U.S. Department of Agriculture: Animal and Plant Health Inspection Service




Date of this Version



Wildlife Research, 2018, 45, 696–705


Journal compilation copyright CSIRO 2018

This document is a U.S. government work and is not subject to copyright in the United States.



Context. Management of overabundant or invasive species is a constant challenge because resources for management are always limited and relationships between management costs, population density and damage costs are complex and difficult to predict. Metrics of management success are often based on simple measures, such as counts, which may not be indicative of impacts on damage reduction or cost-effectiveness under different management plans.

Aims. The aims of this study were to evaluate the effectiveness of aerial gunning for the management of wild pigs (Sus scrofa), and to evaluate how cost-effectiveness would vary under different relationships between levels of damage and densities of wild pigs.

Methods. Repeated reduction events were conducted by aerial gunning on three consecutive days at three study sites. Using a removal model, the proportion of the population removed by each flight was estimated and population modelling was used to show the time it would take for a population to recover. Three possible damage–density relationships were then used to show the level of damage reduction (metric of success) from different management intensities and levels of population recovery, and these relationships were expressed in terms of total costs (including both damage and management costs).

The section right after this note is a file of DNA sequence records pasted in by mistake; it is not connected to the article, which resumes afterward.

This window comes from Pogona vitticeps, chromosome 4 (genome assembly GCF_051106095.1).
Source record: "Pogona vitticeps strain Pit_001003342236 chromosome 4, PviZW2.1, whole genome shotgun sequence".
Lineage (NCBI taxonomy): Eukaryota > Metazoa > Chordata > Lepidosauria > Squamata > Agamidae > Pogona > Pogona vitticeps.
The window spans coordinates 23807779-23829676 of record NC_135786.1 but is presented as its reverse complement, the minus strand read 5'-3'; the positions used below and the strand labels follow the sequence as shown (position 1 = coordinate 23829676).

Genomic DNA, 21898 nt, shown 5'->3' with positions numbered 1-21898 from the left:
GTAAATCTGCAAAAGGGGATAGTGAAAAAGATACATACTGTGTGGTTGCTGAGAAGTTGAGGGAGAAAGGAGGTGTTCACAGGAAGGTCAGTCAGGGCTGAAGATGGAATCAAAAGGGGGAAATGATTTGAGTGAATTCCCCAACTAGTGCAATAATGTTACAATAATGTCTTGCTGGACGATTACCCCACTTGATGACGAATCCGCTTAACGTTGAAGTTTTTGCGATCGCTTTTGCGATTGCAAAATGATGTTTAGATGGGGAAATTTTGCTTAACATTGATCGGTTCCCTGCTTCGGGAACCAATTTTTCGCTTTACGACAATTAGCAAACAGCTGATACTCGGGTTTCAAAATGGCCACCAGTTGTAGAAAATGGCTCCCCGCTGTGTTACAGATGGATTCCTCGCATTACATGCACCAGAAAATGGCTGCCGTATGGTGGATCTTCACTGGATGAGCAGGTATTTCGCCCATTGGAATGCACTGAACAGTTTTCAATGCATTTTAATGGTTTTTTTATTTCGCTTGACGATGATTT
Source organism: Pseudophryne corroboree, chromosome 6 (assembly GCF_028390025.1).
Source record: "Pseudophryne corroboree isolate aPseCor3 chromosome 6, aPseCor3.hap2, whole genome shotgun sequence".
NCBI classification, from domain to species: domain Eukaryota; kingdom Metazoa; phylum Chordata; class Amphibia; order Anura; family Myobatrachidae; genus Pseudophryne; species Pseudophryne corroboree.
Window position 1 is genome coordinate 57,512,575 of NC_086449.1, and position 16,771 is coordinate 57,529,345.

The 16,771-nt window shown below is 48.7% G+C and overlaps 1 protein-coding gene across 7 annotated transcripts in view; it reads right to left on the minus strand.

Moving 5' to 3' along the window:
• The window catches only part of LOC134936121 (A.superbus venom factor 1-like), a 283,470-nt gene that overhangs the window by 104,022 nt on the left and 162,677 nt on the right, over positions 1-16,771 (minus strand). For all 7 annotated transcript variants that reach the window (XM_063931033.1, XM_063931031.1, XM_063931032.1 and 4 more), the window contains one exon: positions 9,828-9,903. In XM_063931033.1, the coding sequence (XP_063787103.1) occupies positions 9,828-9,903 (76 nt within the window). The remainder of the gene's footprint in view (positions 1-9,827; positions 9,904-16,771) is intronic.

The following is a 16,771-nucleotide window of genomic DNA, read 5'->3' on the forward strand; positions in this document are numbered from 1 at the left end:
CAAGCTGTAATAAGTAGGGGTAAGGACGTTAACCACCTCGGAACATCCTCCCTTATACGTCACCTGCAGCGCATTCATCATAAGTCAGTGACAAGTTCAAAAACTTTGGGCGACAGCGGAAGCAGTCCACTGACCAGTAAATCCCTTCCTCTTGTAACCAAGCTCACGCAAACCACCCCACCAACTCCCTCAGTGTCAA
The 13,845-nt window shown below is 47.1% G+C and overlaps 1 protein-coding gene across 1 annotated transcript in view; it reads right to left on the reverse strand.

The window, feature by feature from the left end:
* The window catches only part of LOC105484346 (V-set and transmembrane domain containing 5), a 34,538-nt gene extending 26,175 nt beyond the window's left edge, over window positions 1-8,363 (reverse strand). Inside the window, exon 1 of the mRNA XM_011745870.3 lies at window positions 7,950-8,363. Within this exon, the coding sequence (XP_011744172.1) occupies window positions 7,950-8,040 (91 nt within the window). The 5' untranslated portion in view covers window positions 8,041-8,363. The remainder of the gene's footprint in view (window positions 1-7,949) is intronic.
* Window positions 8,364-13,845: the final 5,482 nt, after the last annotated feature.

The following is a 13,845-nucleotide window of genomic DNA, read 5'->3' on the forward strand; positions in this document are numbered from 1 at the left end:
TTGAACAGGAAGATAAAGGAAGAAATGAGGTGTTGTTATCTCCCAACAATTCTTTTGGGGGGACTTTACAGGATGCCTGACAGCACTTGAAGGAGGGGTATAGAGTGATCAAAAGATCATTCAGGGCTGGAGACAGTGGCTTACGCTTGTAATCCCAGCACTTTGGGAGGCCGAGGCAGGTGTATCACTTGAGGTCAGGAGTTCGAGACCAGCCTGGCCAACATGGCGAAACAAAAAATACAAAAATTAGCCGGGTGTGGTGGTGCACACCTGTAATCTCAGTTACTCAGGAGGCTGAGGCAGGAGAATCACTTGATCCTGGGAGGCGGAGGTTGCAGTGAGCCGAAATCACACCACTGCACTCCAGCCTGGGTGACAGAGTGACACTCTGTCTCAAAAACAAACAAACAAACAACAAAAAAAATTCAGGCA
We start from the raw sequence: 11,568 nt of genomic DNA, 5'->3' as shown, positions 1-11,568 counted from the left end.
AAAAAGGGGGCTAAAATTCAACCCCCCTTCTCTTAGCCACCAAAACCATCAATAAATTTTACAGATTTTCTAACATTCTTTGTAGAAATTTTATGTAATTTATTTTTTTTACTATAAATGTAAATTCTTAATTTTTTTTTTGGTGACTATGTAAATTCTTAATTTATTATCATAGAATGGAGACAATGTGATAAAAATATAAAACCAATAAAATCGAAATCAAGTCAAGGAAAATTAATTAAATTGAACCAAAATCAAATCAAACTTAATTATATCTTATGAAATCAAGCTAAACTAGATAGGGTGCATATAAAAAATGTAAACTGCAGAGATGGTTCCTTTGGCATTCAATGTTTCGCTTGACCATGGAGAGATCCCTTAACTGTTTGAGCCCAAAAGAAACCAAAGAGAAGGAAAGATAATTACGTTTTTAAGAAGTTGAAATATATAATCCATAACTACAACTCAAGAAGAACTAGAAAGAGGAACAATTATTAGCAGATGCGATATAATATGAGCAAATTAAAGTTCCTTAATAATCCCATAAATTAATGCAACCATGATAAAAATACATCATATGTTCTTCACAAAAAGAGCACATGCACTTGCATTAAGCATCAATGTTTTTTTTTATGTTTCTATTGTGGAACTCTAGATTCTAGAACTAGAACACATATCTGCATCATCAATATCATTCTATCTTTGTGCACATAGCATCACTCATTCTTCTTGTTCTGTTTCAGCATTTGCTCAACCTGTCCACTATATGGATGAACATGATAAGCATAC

Key results. Populations were typically reduced by ~31% for the first flight, ~56% after two flights and ~67% after three flights. When the damage relationship suggests high damage even at low densities, the impact of one, two or three flights would represent a reduction in damage of 2%, 19% and 60% respectively after 1 year. Different damage relationships may show considerable damage reduction after only one flight. Removal rates varied by habitat (0.05 per hour in open habitats compared with 0.03 in shrubby habitats) and gunning team (0.03 versus 0.05).

Conclusions. Monitoring the efficacy of management provides critical guidance and justification for control activities. The efficacy of different management strategies is dependent on the damage–density relationship and needs further study for effective evaluation of damage reduction efforts.

Implications. It is critically important to concurrently monitor density and damage impacts to justify resource needs and facilitate planning to achieve a desired damage reduction goal.

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